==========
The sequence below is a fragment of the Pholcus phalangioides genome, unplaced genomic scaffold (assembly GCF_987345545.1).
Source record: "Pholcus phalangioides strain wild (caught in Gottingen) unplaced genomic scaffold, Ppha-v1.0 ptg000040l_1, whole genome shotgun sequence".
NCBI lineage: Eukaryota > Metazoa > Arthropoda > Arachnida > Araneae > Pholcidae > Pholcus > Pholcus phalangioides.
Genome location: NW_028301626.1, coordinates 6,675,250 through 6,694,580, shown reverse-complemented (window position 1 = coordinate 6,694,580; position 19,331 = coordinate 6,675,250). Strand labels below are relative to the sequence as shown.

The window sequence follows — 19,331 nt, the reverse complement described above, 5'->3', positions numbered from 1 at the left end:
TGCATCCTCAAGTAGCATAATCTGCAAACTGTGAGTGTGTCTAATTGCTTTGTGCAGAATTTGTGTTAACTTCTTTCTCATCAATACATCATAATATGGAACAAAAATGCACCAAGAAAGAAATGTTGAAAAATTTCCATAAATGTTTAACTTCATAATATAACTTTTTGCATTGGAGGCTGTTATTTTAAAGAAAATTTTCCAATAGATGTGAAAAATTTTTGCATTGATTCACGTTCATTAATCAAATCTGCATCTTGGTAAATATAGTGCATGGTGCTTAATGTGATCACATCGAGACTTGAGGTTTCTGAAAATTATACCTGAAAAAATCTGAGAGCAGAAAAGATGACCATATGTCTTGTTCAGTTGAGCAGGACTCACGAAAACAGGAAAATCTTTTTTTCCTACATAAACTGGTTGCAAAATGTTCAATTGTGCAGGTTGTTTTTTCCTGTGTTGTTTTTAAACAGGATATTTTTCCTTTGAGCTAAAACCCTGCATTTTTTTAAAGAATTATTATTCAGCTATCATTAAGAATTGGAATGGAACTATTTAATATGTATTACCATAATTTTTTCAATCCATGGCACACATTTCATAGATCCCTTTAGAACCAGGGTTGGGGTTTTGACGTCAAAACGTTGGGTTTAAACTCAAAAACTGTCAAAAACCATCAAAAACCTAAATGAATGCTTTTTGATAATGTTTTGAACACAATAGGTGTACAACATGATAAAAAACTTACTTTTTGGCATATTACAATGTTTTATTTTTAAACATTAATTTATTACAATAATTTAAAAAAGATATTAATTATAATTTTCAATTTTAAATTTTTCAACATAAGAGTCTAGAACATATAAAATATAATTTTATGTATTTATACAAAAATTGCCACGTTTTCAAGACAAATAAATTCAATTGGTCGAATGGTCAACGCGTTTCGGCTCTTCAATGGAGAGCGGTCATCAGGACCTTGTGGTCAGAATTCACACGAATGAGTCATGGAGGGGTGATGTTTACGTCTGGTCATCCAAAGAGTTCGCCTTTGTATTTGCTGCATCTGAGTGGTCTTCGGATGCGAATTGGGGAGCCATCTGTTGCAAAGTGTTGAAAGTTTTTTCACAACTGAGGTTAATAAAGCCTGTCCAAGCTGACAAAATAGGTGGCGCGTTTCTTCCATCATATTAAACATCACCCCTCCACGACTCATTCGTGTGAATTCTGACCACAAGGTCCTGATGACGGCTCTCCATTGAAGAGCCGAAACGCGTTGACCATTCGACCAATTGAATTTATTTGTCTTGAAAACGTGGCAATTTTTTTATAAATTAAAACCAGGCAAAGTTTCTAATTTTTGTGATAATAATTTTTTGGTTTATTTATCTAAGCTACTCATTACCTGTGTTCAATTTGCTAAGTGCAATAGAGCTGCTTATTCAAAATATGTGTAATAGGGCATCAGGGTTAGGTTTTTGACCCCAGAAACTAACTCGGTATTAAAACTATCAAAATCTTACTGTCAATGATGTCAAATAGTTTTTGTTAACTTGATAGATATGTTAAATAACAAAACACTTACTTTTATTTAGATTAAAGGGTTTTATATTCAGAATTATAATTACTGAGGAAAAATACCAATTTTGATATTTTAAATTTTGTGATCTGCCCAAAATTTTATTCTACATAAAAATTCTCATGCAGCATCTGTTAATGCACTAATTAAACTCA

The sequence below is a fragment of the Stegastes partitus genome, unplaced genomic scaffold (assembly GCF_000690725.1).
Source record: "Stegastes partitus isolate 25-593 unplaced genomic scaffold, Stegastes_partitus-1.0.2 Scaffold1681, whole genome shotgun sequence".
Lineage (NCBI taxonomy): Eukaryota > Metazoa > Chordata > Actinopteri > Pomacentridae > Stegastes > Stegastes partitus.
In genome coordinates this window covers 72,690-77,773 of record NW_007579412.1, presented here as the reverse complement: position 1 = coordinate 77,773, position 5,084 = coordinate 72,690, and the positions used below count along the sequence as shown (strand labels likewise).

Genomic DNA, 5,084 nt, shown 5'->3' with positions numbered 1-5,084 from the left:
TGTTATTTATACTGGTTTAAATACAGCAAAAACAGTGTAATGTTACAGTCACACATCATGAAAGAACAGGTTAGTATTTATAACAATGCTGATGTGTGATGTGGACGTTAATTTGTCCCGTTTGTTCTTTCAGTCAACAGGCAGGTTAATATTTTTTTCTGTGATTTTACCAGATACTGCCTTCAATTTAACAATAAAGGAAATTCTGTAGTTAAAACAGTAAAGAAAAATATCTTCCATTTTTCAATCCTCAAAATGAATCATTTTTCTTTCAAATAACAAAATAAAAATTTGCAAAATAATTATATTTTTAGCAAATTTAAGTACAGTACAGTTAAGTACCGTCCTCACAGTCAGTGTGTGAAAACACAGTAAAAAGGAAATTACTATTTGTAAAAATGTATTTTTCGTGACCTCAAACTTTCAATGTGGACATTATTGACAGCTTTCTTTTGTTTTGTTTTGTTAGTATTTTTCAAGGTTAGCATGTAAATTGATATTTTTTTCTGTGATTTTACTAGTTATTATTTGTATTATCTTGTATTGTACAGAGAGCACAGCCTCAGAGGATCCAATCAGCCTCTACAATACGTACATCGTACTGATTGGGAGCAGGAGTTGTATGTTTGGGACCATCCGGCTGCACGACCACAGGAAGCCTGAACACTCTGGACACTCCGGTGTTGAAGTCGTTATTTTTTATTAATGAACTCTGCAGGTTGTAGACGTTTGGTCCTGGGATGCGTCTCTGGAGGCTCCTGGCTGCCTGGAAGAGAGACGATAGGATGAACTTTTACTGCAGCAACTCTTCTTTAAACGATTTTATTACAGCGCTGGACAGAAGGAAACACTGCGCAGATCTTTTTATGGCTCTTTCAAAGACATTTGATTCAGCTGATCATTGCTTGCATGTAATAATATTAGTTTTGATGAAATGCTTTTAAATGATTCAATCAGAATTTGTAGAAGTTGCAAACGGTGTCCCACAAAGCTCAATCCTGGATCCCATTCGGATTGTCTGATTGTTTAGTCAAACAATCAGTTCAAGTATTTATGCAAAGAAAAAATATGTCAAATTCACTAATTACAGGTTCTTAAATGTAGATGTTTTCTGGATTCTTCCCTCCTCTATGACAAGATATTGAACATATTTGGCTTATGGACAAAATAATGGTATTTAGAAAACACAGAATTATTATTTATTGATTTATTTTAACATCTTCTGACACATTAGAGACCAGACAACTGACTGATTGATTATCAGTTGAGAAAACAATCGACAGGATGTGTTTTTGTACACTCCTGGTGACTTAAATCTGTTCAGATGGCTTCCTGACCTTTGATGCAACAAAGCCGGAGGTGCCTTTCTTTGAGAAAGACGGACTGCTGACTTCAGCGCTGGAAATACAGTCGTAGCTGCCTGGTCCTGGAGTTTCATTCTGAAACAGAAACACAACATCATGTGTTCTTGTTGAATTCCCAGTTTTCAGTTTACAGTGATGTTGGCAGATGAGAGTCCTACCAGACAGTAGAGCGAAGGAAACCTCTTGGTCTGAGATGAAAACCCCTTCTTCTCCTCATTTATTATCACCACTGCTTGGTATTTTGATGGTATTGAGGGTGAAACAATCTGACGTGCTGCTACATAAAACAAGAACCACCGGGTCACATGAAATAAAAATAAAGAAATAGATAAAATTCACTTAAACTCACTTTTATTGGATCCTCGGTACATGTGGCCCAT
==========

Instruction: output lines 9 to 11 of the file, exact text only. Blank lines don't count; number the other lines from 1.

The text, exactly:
Lineage (NCBI taxonomy): Eukaryota > Metazoa > Chordata > Actinopteri > Pomacentridae > Stegastes > Stegastes partitus.
In genome coordinates this window covers 72,690-77,773 of record NW_007579412.1, presented here as the reverse complement: position 1 = coordinate 77,773, position 5,084 = coordinate 72,690, and the positions used below count along the sequence as shown (strand labels likewise).

Genomic DNA, 5,084 nt, shown 5'->3' with positions numbered 1-5,084 from the left: